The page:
The Sennheiser HD 4.50 BTNC are better headphones than the Audio-Technica ATH-M50xBT. The Sennheiser have a decent noise cancelling feature that the Audio-Technica lack and can connect to two devices simultaneously, which is convenient. However, the Audio-Technica have almost twice the battery life, a slightly better-balanced sound profile, a better microphone for calls, better wireless range, and are slightly more comfortable.
The Audio-Technica ATH-M50xBT and the SteelSeries Arctis 3 2019 Edition Wireless both support wired and wireless Bluetooth playback. However, the Audio-Technica are designed for casual use with only one connection at a time. The SteelSeries are made with gamers in mind, so they're intended to be used wired with your PC or gaming console, while you chat on your phone via Bluetooth. The wired connection of the SteelSeries helps eliminate latency, and their boom mic is better for gaming. If you don't care as much about mic quality and prefer a more casual design, though, the Audio-Technica can also be used wired for gaming.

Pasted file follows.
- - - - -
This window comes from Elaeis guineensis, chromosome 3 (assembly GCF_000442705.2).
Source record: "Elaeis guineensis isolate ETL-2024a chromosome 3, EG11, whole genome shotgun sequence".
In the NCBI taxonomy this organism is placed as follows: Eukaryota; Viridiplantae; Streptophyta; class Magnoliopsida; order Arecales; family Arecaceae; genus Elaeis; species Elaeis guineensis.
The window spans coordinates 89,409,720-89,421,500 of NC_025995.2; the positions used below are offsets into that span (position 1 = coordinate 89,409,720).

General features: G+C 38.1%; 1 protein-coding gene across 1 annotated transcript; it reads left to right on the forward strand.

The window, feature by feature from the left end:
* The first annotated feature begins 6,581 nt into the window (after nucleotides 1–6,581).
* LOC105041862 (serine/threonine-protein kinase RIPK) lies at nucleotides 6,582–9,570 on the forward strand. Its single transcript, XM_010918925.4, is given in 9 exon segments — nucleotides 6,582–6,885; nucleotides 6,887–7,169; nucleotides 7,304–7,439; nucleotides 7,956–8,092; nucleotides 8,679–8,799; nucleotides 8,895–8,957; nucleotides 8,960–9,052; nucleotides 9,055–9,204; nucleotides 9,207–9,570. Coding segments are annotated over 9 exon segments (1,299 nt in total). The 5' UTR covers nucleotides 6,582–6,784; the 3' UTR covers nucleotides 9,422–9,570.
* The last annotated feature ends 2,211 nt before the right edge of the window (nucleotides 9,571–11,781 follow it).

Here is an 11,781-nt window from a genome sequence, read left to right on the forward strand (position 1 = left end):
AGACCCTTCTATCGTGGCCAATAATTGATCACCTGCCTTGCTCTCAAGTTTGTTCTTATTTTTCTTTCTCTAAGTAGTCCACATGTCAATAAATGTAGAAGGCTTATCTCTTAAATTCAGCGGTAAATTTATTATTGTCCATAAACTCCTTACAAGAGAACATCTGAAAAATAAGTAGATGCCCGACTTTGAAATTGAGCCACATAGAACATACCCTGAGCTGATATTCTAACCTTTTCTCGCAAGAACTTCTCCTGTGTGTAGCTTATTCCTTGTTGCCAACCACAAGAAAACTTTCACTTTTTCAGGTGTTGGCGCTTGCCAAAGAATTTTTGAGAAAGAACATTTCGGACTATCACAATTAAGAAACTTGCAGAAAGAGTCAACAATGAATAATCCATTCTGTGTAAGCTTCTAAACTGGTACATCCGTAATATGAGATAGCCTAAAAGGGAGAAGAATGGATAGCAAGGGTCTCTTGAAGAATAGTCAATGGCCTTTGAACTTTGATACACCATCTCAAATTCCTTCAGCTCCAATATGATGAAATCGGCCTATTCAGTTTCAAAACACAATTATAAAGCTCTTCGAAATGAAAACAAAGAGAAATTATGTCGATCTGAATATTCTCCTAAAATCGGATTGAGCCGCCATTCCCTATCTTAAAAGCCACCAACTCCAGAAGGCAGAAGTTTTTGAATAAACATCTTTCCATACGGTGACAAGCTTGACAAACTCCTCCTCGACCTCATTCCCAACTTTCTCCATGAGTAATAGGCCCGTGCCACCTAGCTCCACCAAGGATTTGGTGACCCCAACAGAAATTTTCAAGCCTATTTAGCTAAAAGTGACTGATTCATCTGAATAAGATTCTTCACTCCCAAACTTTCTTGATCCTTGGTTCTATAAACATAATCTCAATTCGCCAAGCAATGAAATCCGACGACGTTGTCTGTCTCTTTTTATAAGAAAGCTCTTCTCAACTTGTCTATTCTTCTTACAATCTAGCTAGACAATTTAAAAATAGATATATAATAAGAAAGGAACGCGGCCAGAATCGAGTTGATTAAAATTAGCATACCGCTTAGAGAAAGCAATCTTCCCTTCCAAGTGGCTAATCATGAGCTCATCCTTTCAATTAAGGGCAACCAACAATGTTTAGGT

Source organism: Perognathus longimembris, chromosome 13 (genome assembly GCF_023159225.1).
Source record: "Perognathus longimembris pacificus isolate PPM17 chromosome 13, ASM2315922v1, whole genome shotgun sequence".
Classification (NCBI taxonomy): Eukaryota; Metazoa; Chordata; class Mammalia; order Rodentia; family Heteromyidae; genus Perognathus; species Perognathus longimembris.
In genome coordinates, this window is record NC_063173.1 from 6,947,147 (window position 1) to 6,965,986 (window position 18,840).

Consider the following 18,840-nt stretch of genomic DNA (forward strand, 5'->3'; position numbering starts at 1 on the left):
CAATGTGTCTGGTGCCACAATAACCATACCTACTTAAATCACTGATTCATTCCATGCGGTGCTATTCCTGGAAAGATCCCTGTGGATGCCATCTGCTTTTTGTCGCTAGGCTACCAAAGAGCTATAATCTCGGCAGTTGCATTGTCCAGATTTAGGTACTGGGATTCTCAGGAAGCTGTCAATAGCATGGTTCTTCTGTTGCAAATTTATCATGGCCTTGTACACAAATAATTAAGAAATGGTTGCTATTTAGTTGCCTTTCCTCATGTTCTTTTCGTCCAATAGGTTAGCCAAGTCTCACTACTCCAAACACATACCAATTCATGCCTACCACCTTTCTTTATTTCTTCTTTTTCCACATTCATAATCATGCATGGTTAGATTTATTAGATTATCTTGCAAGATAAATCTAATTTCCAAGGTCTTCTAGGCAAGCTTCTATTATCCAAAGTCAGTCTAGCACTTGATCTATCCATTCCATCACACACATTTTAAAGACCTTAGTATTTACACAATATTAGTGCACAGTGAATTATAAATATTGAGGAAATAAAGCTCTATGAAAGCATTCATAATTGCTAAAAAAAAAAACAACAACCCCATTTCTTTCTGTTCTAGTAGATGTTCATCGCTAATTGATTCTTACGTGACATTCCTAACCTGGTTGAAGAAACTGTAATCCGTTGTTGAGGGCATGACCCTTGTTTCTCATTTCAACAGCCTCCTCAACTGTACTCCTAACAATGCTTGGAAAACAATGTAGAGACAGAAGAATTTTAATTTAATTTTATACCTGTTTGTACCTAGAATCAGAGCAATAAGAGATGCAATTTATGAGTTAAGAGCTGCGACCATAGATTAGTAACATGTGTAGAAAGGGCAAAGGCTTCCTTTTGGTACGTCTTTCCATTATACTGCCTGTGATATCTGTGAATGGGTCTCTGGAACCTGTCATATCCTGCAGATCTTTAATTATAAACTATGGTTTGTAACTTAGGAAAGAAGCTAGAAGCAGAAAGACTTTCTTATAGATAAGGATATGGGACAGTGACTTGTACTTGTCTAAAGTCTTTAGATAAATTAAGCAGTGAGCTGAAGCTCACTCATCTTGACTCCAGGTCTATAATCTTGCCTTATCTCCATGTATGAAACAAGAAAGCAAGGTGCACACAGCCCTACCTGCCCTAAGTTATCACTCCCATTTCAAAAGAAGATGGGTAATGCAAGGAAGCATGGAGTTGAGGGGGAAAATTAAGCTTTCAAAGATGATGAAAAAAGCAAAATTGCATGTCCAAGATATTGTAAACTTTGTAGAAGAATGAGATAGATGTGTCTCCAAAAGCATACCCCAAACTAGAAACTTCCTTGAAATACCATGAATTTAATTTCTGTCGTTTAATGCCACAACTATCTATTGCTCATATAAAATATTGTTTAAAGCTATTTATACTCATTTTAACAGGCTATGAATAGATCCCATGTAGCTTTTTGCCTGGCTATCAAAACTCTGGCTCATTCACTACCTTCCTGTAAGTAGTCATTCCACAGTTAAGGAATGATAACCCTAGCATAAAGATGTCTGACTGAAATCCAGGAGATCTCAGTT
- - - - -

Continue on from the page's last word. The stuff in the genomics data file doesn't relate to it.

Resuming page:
The Audio-Technica ATH-M50xBT and the HiFiMan ANANDA-BT Wireless are both Bluetooth headphones, and depending on your listening habits, you may prefer one over the other. The HiFiMan are better-built, more comfortable, open-back headphones that offer a more open and spacious soundstage and a more neutral sound profile. The HiFiMan also perform more consistently across different users. However, the Audio-Technica's closed-back design allows them to have better noise isolation and leakage performance, so they're more versatile than the HiFiMan. The Audio-Technica also have longer continuous battery life and their microphone has a better recording quality.
The Bose SoundLink 2 Wireless are better headphones than the Audio-Technica ATH-M50xBT. The Bose are one of the most comfortable headphones we’ve tested so far, and they have a more neutral sound signature. On the other hand, the Audio-Technica have better wireless range and are better-built than the Bose. They also have a great battery life but take much more time to charge fully. While the Bose support an earlier version of Bluetooth and therefore has worse wireless range, it can connect to two devices simultaneously, which the ATH-Audio-Technica can’t do, but they support Bluetooth 5.0.
The Sony WH-CH700N Wireless are slightly better headphones than the Audio-Technica ATH-M50xBT. They are compatible with the Sony Headphones Connect app which allows lots of sound customization options, while the Audio-Technica app lacks features. Also, they are noise cancelling headphones, but this feature doesn’t actually seem to perform well. The Sony are also very sensitive to glasses. On the other hand, the Audio-Technica are better-built headphones and have a better wireless range thanks to the Bluetooth 5.0 support.